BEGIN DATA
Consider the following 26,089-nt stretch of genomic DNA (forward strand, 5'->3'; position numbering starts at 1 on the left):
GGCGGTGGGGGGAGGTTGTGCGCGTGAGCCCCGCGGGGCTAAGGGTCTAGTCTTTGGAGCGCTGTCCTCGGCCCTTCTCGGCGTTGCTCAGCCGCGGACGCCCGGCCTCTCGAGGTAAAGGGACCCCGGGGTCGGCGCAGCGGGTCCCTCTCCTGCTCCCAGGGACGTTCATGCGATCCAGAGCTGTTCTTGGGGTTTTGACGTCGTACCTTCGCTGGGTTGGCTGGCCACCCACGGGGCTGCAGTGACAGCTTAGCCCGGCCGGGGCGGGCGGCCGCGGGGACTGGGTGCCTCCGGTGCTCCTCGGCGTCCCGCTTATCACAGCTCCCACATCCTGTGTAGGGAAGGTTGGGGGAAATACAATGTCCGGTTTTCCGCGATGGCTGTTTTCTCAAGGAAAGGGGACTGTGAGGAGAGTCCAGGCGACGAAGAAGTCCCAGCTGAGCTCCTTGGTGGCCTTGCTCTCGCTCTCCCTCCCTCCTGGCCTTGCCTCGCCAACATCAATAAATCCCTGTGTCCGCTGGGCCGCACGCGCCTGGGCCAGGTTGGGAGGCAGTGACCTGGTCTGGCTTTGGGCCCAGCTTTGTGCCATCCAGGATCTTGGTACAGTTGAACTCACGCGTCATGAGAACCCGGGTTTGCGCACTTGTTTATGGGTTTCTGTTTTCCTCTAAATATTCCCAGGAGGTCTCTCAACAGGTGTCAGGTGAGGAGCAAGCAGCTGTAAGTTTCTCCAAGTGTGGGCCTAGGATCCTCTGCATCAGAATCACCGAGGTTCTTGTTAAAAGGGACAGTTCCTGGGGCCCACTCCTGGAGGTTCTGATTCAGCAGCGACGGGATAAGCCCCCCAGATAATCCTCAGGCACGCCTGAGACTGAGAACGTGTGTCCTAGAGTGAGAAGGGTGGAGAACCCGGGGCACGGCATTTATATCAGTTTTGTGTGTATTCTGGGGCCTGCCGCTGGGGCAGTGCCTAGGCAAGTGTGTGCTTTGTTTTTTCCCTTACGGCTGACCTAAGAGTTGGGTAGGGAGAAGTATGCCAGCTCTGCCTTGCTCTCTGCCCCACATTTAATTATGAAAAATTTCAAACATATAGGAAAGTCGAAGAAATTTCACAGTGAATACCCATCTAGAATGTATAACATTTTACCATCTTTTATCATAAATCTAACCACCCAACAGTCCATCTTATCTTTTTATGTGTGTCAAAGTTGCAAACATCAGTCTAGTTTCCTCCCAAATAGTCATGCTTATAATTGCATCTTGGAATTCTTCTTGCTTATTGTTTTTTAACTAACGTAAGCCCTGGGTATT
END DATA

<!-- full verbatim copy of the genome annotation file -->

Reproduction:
Consider the following 26,089-nt stretch of genomic DNA (forward strand, 5'->3'; position numbering starts at 1 on the left):
GGCGGTGGGGGGAGGTTGTGCGCGTGAGCCCCGCGGGGCTAAGGGTCTAGTCTTTGGAGCGCTGTCCTCGGCCCTTCTCGGCGTTGCTCAGCCGCGGACGCCCGGCCTCTCGAGGTAAAGGGACCCCGGGGTCGGCGCAGCGGGTCCCTCTCCTGCTCCCAGGGACGTTCATGCGATCCAGAGCTGTTCTTGGGGTTTTGACGTCGTACCTTCGCTGGGTTGGCTGGCCACCCACGGGGCTGCAGTGACAGCTTAGCCCGGCCGGGGCGGGCGGCCGCGGGGACTGGGTGCCTCCGGTGCTCCTCGGCGTCCCGCTTATCACAGCTCCCACATCCTGTGTAGGGAAGGTTGGGGGAAATACAATGTCCGGTTTTCCGCGATGGCTGTTTTCTCAAGGAAAGGGGACTGTGAGGAGAGTCCAGGCGACGAAGAAGTCCCAGCTGAGCTCCTTGGTGGCCTTGCTCTCGCTCTCCCTCCCTCCTGGCCTTGCCTCGCCAACATCAATAAATCCCTGTGTCCGCTGGGCCGCACGCGCCTGGGCCAGGTTGGGAGGCAGTGACCTGGTCTGGCTTTGGGCCCAGCTTTGTGCCATCCAGGATCTTGGTACAGTTGAACTCACGCGTCATGAGAACCCGGGTTTGCGCACTTGTTTATGGGTTTCTGTTTTCCTCTAAATATTCCCAGGAGGTCTCTCAACAGGTGTCAGGTGAGGAGCAAGCAGCTGTAAGTTTCTCCAAGTGTGGGCCTAGGATCCTCTGCATCAGAATCACCGAGGTTCTTGTTAAAAGGGACAGTTCCTGGGGCCCACTCCTGGAGGTTCTGATTCAGCAGCGACGGGATAAGCCCCCCAGATAATCCTCAGGCACGCCTGAGACTGAGAACGTGTGTCCTAGAGTGAGAAGGGTGGAGAACCCGGGGCACGGCATTTATATCAGTTTTGTGTGTATTCTGGGGCCTGCCGCTGGGGCAGTGCCTAGGCAAGTGTGTGCTTTGTTTTTTCCCTTACGGCTGACCTAAGAGTTGGGTAGGGAGAAGTATGCCAGCTCTGCCTTGCTCTCTGCCCCACATTTAATTATGAAAAATTTCAAACATATAGGAAAGTCGAAGAAATTTCACAGTGAATACCCATCTAGAATGTATAACATTTTACCATCTTTTATCATAAATCTAACCACCCAACAGTCCATCTTATCTTTTTATGTGTGTCAAAGTTGCAAACATCAGTCTAGTTTCCTCCCAAATAGTCATGCTTATAATTGCATCTTGGAATTCTTCTTGCTTATTGTTTTTTAACTAACGTAAGCCCTGGGTATT